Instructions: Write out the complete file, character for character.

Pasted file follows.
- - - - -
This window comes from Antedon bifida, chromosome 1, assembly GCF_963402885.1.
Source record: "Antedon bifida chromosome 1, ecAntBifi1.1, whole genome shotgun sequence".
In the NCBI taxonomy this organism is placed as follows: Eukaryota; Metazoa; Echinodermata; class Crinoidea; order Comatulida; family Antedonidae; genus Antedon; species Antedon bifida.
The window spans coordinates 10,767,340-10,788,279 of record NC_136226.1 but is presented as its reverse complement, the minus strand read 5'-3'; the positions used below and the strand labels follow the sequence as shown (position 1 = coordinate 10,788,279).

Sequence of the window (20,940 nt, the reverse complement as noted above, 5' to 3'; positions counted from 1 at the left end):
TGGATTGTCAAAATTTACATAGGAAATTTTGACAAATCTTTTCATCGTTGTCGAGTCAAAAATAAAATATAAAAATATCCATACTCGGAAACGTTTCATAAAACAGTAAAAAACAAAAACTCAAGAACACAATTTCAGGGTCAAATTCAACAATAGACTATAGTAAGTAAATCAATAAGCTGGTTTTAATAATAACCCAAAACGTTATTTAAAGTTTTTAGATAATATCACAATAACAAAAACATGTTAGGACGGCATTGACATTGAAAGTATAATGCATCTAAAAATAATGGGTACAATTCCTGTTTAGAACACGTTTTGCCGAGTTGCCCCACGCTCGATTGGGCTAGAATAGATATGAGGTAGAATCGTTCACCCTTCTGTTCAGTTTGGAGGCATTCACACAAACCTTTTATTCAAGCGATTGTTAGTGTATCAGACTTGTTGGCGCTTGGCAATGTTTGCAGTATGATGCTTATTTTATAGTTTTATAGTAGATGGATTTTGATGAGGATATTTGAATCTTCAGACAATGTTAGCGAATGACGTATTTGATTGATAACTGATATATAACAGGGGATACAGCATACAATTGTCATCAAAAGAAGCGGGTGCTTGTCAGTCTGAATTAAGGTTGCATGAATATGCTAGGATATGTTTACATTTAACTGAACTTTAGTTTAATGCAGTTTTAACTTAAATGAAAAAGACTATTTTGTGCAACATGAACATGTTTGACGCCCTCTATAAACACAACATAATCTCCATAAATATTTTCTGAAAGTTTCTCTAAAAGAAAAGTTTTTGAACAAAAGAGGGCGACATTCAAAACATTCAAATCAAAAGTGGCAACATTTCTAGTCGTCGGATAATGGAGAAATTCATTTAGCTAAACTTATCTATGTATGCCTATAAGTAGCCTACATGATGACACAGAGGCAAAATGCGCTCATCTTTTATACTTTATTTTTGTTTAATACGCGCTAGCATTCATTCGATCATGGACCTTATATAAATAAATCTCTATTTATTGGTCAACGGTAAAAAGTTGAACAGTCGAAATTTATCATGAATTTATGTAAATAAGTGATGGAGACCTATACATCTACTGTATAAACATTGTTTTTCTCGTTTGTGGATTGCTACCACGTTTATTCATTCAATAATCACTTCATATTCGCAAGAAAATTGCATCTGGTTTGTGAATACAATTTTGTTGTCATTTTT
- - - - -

This window comes from Antedon bifida, chromosome 1, assembly GCF_963402885.1.
Source record: "Antedon bifida chromosome 1, ecAntBifi1.1, whole genome shotgun sequence".
In the NCBI taxonomy this organism is placed as follows: Eukaryota; Metazoa; Echinodermata; class Crinoidea; order Comatulida; family Antedonidae; genus Antedon; species Antedon bifida.
The window spans coordinates 10,767,340-10,788,279 of record NC_136226.1 but is presented as its reverse complement, the minus strand read 5'-3'; the positions used below and the strand labels follow the sequence as shown (position 1 = coordinate 10,788,279).

Sequence of the window (20,940 nt, the reverse complement as noted above, 5' to 3'; positions counted from 1 at the left end):
TGGATTGTCAAAATTTACATAGGAAATTTTGACAAATCTTTTCATCGTTGTCGAGTCAAAAATAAAATATAAAAATATCCATACTCGGAAACGTTTCATAAAACAGTAAAAAACAAAAACTCAAGAACACAATTTCAGGGTCAAATTCAACAATAGACTATAGTAAGTAAATCAATAAGCTGGTTTTAATAATAACCCAAAACGTTATTTAAAGTTTTTAGATAATATCACAATAACAAAAACATGTTAGGACGGCATTGACATTGAAAGTATAATGCATCTAAAAATAATGGGTACAATTCCTGTTTAGAACACGTTTTGCCGAGTTGCCCCACGCTCGATTGGGCTAGAATAGATATGAGGTAGAATCGTTCACCCTTCTGTTCAGTTTGGAGGCATTCACACAAACCTTTTATTCAAGCGATTGTTAGTGTATCAGACTTGTTGGCGCTTGGCAATGTTTGCAGTATGATGCTTATTTTATAGTTTTATAGTAGATGGATTTTGATGAGGATATTTGAATCTTCAGACAATGTTAGCGAATGACGTATTTGATTGATAACTGATATATAACAGGGGATACAGCATACAATTGTCATCAAAAGAAGCGGGTGCTTGTCAGTCTGAATTAAGGTTGCATGAATATGCTAGGATATGTTTACATTTAACTGAACTTTAGTTTAATGCAGTTTTAACTTAAATGAAAAAGACTATTTTGTGCAACATGAACATGTTTGACGCCCTCTATAAACACAACATAATCTCCATAAATATTTTCTGAAAGTTTCTCTAAAAGAAAAGTTTTTGAACAAAAGAGGGCGACATTCAAAACATTCAAATCAAAAGTGGCAACATTTCTAGTCGTCGGATAATGGAGAAATTCATTTAGCTAAACTTATCTATGTATGCCTATAAGTAGCCTACATGATGACACAGAGGCAAAATGCGCTCATCTTTTATACTTTATTTTTGTTTAATACGCGCTAGCATTCATTCGATCATGGACCTTATATAAATAAATCTCTATTTATTGGTCAACGGTAAAAAGTTGAACAGTCGAAATTTATCATGAATTTATGTAAATAAGTGATGGAGACCTATACATCTACTGTATAAACATTGTTTTTCTCGTTTGTGGATTGCTACCACGTTTATTCATTCAATAATCACTTCATATTCGCAAGAAAATTGCATCTGGTTTGTGAATACAATTTTGTTGTCATTTTT